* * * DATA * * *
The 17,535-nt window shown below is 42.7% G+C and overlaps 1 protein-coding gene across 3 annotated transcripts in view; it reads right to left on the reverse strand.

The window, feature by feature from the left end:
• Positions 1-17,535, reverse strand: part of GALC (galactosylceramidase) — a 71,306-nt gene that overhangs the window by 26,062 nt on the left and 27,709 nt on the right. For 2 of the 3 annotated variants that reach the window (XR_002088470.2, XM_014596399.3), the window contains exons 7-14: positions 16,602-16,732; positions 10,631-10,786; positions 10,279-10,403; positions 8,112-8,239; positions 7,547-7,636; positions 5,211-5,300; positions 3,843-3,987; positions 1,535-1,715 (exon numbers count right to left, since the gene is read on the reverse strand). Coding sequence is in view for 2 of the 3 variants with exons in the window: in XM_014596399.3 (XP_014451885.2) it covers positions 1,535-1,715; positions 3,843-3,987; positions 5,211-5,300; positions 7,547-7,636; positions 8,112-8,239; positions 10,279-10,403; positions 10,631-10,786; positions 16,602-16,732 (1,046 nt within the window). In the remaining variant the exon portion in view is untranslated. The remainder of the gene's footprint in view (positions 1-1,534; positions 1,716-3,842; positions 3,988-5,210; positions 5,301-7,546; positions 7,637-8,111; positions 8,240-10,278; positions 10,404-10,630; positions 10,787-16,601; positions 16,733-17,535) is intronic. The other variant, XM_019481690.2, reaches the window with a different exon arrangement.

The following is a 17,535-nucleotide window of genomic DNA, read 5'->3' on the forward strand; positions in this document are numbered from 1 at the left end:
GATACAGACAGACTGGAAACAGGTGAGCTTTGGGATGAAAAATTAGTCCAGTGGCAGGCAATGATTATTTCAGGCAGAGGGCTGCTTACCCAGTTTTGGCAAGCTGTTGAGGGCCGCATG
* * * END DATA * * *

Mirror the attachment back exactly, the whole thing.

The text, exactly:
The 17,535-nt window shown below is 42.7% G+C and overlaps 1 protein-coding gene across 3 annotated transcripts in view; it reads right to left on the reverse strand.

The window, feature by feature from the left end:
• Positions 1-17,535, reverse strand: part of GALC (galactosylceramidase) — a 71,306-nt gene that overhangs the window by 26,062 nt on the left and 27,709 nt on the right. For 2 of the 3 annotated variants that reach the window (XR_002088470.2, XM_014596399.3), the window contains exons 7-14: positions 16,602-16,732; positions 10,631-10,786; positions 10,279-10,403; positions 8,112-8,239; positions 7,547-7,636; positions 5,211-5,300; positions 3,843-3,987; positions 1,535-1,715 (exon numbers count right to left, since the gene is read on the reverse strand). Coding sequence is in view for 2 of the 3 variants with exons in the window: in XM_014596399.3 (XP_014451885.2) it covers positions 1,535-1,715; positions 3,843-3,987; positions 5,211-5,300; positions 7,547-7,636; positions 8,112-8,239; positions 10,279-10,403; positions 10,631-10,786; positions 16,602-16,732 (1,046 nt within the window). In the remaining variant the exon portion in view is untranslated. The remainder of the gene's footprint in view (positions 1-1,534; positions 1,716-3,842; positions 3,988-5,210; positions 5,301-7,546; positions 7,637-8,111; positions 8,240-10,278; positions 10,404-10,630; positions 10,787-16,601; positions 16,733-17,535) is intronic. The other variant, XM_019481690.2, reaches the window with a different exon arrangement.

The following is a 17,535-nucleotide window of genomic DNA, read 5'->3' on the forward strand; positions in this document are numbered from 1 at the left end:
GATACAGACAGACTGGAAACAGGTGAGCTTTGGGATGAAAAATTAGTCCAGTGGCAGGCAATGATTATTTCAGGCAGAGGGCTGCTTACCCAGTTTTGGCAAGCTGTTGAGGGCCGCATG